For this month’s article, I would like to spotlight Meghan French, my former neighbor and a student at Dripping Springs High School. Here are Meghan’s thoughts on Purposeful Donating.
I am an Ambassador Girl Scout and over the past nine months, I worked on my Girl Scout Gold Award project. I am finishing my twelfth year in Girl Scouts and my final project is designed to serve the community. My project was to create and organize a clothing donation room at a non-profit home for boys.
The boys’ home had an abundance of clothing donations that had accumulated over the years. The facility did not have a plan to efficiently handle the donations and make them useful to the boys. During the project, I cleaned and sorted the clothes and then organized the clothes on shelves and hangers. The staff could then easily access the clothing to outfit new residents as they arrived at the center.
I spent the majority of my time sorting through the clothing looking for holes, rips, stains, outdated styles, worn out items, or missing buttons and zippers. Even though the mission of the non-profit is to serve teenage boys, I found that the donations also included five percent women’s clothing and infant-related items. After careful examination, I discovered that twenty percent of the donations were not relevant or useful to the boys.
At this point in the project, I realized that it would be a good idea to remind donors to be purposeful in their donating. When you donate, it comes from a place of generosity and humility with the best of intentions. You are giving up something you own with the idea that it will be useful to someone else. I do want to encourage donations, but as I was sorting through the 2,600 pieces of clothing, it was clear that donors’ good intentions were not always helpful to the boys’ home. Some items were simply not appropriate for the end user – used socks and underwear, for example.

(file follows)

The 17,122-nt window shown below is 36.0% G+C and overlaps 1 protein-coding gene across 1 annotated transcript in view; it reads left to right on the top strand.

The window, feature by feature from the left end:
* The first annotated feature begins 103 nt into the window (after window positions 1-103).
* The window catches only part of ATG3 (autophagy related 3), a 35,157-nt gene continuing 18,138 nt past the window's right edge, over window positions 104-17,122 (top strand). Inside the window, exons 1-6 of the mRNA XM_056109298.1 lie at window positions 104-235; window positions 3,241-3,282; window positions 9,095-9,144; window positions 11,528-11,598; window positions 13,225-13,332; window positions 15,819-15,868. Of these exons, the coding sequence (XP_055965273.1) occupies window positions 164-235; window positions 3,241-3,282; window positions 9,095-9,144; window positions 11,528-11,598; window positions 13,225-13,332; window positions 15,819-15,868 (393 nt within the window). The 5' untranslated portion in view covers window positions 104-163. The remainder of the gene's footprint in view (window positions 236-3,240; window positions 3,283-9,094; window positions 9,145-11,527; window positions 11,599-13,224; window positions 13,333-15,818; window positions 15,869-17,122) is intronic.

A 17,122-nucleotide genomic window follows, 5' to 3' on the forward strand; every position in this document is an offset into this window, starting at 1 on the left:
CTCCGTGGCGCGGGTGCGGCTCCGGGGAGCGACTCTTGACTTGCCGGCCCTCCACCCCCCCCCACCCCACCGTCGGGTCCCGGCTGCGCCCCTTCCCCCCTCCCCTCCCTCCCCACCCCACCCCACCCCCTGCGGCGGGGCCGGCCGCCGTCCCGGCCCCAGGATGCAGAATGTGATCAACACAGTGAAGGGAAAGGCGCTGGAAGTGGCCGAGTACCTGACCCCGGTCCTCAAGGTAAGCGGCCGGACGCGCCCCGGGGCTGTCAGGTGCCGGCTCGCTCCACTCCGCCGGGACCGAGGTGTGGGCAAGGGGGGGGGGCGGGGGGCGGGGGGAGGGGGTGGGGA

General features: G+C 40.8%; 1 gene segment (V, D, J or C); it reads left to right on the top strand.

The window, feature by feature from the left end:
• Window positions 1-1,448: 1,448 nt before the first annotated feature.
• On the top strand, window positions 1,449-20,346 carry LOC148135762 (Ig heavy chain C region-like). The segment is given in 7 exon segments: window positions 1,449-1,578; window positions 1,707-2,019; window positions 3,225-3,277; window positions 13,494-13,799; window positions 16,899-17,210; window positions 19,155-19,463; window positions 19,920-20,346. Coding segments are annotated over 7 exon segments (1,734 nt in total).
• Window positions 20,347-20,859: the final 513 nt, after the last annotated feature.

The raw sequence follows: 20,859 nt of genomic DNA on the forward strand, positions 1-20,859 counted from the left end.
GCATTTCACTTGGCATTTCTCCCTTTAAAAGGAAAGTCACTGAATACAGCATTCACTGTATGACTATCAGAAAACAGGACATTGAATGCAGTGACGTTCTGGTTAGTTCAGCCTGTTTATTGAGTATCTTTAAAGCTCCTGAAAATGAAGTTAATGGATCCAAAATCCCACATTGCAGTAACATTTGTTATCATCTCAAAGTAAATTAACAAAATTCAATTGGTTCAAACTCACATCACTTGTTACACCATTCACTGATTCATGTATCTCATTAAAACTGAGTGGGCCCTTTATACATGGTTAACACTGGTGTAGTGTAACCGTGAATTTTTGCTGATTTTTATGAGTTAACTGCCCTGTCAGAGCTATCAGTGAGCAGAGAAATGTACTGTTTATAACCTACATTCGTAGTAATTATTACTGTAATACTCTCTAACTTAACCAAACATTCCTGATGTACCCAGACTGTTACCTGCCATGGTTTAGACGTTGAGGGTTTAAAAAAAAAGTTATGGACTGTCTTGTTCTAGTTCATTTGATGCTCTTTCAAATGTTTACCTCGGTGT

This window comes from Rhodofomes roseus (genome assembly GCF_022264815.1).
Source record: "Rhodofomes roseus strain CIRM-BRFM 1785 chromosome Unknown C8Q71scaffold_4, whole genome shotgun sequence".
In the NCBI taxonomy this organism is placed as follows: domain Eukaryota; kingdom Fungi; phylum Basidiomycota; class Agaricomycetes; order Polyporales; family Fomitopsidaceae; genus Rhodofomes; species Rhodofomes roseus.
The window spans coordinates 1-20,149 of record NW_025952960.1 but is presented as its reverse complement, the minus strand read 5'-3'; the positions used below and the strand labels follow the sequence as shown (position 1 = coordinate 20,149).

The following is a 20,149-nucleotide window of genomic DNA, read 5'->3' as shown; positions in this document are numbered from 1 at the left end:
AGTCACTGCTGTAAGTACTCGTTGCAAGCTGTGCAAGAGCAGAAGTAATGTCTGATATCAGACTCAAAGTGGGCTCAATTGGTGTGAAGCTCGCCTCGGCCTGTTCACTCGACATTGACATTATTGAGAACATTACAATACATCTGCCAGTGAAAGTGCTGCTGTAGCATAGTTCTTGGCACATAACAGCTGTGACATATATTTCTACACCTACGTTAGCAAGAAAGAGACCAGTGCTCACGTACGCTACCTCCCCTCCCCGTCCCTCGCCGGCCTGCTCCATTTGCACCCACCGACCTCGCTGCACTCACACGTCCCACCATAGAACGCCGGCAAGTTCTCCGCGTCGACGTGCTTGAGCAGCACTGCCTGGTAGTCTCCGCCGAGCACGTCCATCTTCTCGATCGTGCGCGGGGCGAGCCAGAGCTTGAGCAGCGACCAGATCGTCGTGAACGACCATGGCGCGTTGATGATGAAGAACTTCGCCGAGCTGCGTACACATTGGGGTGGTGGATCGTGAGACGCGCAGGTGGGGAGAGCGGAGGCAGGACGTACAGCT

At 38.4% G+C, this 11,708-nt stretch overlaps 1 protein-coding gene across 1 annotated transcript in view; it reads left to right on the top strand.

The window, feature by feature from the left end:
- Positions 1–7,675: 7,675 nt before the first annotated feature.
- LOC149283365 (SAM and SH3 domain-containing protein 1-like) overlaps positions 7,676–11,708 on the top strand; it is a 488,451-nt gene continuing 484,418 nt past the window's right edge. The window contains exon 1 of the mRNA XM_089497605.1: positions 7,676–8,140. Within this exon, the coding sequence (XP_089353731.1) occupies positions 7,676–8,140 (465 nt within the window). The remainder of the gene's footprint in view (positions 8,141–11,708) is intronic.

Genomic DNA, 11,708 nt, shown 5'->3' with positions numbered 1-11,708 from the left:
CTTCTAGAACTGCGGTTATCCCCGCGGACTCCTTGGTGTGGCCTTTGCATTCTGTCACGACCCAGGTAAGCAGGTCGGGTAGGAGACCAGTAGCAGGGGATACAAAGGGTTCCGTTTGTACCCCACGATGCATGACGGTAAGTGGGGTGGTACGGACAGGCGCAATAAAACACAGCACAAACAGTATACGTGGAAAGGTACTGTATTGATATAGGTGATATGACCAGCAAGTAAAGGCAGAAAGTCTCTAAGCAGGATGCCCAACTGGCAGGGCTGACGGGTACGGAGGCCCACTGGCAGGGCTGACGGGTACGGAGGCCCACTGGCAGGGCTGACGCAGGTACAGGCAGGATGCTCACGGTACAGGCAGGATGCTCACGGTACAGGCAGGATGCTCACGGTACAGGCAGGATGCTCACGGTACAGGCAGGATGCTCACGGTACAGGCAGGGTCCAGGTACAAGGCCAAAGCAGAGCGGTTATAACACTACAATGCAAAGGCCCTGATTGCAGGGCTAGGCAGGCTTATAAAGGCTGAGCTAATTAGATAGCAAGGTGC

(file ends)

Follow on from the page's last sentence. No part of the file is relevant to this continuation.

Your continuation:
Be Thoughtfully Generous
I saw that in this community, people are willing to generously donate. The willingness to donate is not enough, though, and the donor should research the needs of the recipient. In most cases, the donor can refer to the organization’s website or Facebook page to find a list of acceptable donations. If the requirements are not listed on those sites, the donor can make a phone call to the organization and ask what they need or can take. The bottom line is that it costs the organization valuable time and resources to sort through donations and figure out what to do with excess or unusable items.
As you consider potential donations, ask yourself these questions:
- Who can best use this item?
- Is it in good condition (no stains, rips, holes, or broken parts)?
- Can it be used by anyone at the organization?
- Does the item portray an idea or subject that the beneficiary may find offensive?
- Should the item be discarded or recycled?
- Is my donation going to cost the organization time and money to deal with it?
These may seem like obvious questions, but if you do not consider them they could prevent donations from being useful. Charities make the best use of donated items if they are inspected, thoughtfully sorted, and donated to the most appropriate organizations.
How to Be a Purposeful Donor
To summarize, here are some common sense tips on how to be a purposeful donor:
- Research or contact the recipient organization to make sure your donations are relevant and useful. Look up or contact the organization to see their donation policy.
- Thoroughly inspect all items for rips, holes, stains, or broken parts, etc.
- Clean your donations! No one wants to sort through smelly or dirty items.
- Label donation packaging with type and size of items. This is especially helpful if items may go into storage for a while.
- Never donate used underwear or socks. Instead, provide new, unopened packages of socks and underwear.
- Make it a point to donate regularly! There is always an organization in need of something and your donation could be the answer to that need.
Thank you for your purposeful donations!
© Passion for Order 2016